In Islam a man and woman in a marriage should not disallow sex when each other wants it. When a woman has her period, a MAN is NOT allowed to have sexual intercourse with her. So it is for the benefit of the woman that she is given an easier time in such a circumstance.

        And I agree, you should learn to approach any problemset, mindset, from the person's persepective of whom you're tring to learn form. Having preconceived notions is just wishful thinking. If something wants to confirm to everything you think, it's not religion, its your fantasy.

    • @ Beverly: I have actually done the homework for you that I suggested above - read this link it has references given as well!! I will give you one sincere advice BEFORE you click to read the link: It compares the ways women are SUPPOSED to be treated in the 3 Abhrahmic faiths - look at the religion - not at what is being followed by the the "followers" of these scriptures, because the followers are contaminated by cultural garbage.

      http://www.islamswomen.com/articles/comparing_women.php

      May God show you the difference between what is right and what looks right but isn't! Amen

  7. @ Beverly: I agree with Wael and your coming here with pre-judgement and not with an open mind. I don't know if you are Jewish/Christian/Atheist, but if you are of the 1st two, then you should read the Torah and Bible and see what your religion (whichever of those two it may be) has to say about menstruation (or for any matter). These 3 religions are on a continuum, with Judaism being the 1st and Islam the last of the 3 Abrahamic faiths. I have read some of the Torah and some of my best friends are Jewish and they have similar laws regarding menstruation, but in fact actually, are MORE stringent - In Islam, the wife can still share the bed/other parts of daily life with her husband but in Judaism, she is supposed to be kept away. Read Jacob's daughter Dinah's story (written in semi-fictional way) to get just a small sample of how Judaism treats women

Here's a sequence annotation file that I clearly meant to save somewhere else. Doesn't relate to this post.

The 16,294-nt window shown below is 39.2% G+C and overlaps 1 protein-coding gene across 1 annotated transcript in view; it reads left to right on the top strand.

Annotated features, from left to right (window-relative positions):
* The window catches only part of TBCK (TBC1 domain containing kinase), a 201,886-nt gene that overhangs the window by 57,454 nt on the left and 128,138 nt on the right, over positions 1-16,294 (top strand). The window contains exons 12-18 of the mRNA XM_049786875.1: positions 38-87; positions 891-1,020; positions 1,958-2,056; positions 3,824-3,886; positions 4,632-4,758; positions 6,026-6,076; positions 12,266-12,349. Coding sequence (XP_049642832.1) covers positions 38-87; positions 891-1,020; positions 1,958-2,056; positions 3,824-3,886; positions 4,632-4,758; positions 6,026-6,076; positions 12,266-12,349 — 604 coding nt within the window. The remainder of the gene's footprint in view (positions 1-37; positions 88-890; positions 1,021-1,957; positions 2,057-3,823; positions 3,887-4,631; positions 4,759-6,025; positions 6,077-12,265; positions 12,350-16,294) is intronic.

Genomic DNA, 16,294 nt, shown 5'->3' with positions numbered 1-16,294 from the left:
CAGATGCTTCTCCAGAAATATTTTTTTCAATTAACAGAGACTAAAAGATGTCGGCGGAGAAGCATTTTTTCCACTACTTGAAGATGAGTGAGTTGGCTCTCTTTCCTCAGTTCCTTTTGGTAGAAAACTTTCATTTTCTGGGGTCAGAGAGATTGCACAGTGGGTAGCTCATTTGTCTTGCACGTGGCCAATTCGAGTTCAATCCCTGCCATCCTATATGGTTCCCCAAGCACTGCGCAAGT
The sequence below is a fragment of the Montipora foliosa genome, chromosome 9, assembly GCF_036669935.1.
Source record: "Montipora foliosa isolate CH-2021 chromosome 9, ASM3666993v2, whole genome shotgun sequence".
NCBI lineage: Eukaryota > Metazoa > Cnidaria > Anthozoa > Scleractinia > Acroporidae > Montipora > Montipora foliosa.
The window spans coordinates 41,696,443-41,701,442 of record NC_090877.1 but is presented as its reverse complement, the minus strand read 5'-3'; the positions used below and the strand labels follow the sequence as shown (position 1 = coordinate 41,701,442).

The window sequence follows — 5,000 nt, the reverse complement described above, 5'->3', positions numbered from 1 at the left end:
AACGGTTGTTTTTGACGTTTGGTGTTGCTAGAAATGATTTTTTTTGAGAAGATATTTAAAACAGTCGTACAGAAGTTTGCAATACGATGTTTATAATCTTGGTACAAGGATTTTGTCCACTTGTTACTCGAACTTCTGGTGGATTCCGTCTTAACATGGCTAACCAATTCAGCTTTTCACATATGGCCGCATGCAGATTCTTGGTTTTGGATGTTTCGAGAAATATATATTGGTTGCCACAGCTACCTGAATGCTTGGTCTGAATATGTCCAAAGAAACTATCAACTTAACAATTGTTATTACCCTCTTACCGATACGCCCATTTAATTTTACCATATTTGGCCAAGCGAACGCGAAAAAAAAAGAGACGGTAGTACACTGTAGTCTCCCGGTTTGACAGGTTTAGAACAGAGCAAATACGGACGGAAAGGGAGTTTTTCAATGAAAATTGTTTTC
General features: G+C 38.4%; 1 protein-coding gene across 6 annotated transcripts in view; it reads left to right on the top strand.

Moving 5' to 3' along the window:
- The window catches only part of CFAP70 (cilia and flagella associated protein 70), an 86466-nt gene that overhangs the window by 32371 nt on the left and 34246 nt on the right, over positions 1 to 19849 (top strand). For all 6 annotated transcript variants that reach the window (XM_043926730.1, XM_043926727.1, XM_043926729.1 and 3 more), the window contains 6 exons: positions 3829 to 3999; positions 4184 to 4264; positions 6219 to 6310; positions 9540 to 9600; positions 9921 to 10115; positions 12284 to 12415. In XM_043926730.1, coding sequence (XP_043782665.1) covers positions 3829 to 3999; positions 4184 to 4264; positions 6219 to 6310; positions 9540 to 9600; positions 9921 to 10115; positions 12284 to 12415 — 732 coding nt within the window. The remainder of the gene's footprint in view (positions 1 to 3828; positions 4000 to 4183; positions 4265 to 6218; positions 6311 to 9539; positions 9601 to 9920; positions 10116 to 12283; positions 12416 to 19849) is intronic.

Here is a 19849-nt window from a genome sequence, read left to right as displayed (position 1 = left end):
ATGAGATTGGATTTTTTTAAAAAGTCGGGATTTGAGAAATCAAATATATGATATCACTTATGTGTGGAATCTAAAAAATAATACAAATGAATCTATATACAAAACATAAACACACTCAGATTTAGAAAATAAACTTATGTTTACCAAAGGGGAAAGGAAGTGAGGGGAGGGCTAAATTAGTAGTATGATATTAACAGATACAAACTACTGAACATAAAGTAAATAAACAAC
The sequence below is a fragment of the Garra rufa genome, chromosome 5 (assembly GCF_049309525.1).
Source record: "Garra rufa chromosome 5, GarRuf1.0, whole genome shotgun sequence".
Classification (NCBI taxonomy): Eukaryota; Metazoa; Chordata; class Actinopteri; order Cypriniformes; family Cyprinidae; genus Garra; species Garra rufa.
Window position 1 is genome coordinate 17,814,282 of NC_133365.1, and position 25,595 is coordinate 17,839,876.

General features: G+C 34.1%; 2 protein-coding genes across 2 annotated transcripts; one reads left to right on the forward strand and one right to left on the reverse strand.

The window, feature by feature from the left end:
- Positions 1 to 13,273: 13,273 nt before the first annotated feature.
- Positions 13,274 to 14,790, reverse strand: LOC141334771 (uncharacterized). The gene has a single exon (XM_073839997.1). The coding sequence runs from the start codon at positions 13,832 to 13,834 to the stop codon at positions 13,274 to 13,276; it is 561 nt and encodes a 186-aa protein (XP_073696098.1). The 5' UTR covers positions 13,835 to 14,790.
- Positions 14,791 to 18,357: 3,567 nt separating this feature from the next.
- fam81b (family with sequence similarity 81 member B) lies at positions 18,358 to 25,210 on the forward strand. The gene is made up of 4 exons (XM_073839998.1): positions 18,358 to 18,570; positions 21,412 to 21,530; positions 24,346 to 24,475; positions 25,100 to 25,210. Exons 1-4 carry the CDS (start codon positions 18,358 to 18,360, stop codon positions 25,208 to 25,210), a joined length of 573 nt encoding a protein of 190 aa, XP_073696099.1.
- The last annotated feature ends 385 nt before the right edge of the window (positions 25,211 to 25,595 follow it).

http://www.anitadiamant.com/theredtent.asp

    or read this link from the ever useful quick guide to life in the 21st century, Wikipedia and see for yourself before jumping to judge!
    http://en.wikipedia.org/wiki/Niddah#Duration_of_menstruation_and_niddah_status

    Infact in Judaism, the fathers are supposed to "prove" to the potential husband that his daughter is a virgin! Read the UNALTERED versions of the bible and torah and THEN read Islam (in the sequence in which these religions came to humanity) and then see how UNdouwn trodden my religion really is for women!

    Peace!

  8. @ Br. Wael: why are my comments being moderated? What have I done?

    • serendipity, your comments are not normally moderated. However if you include a link in your comment, the program automatically holds the comment for moderation.

      Wael
      IslamicAnswers.com Editor

  9. salam i feel when the women is mensurating she is not pure so in such case she cannot touch quran
    But she can read quran , listen 2 quran

    Before touching u have 2 be pure which in islam is done by gushal(bath) n wazuh

  10. Salam,
    I have read which was writen by a famous scholar of Saudi that,girls asked that during exams we have to learn a portion of Quran so when we menstruate we cant study for the exam he replied that,you can write that particular portion of quran by your hand to another paper and then you can read from that or else you can touch by wearing hand gloves when really necesarry...

    • Your tongue is always "pure" (the best word I could come up with). I grew up with the cultural baggage that I should not even be able to recite darood (aside from the Quran issue) - and was very upset for many years, until I discovered a couple of years ago that it was nonsense and I could recite it.

      Also, I did extensive research about this a few years ago - a woman can touch any Quran which has more than the Arabic original script (only Arabic is called mashaf). She can read the translated/interpreted versions, because they are not the exact true translations and hence not truly Allah's words (as no language is truly 100% "translatable" but only "interpretable").

      Since then, I try to read it online (as other have suggested it as well - which actually works best even when you want to read it while at a break at work bec you don't have to carry it!) and I sometimes do pick up the Quran that I have, which has Arabic AND English.

      Hope that helps.

  11. Thanks to all the wonderful comments on this page. The explanations and ahadith are very helpful. Also that website comparing women is so wonderful.

    May Allah subhanawatallah reward eveyone who expands others' knowledge if islam along with their own.

  12. dear all sisters and brothers,
    i read all this comments and learnt from this many things and cleared my doubts..really thanks to all.
    may ALLAH (swt) reward everyone who expends others 'knowledge if islam along with their own.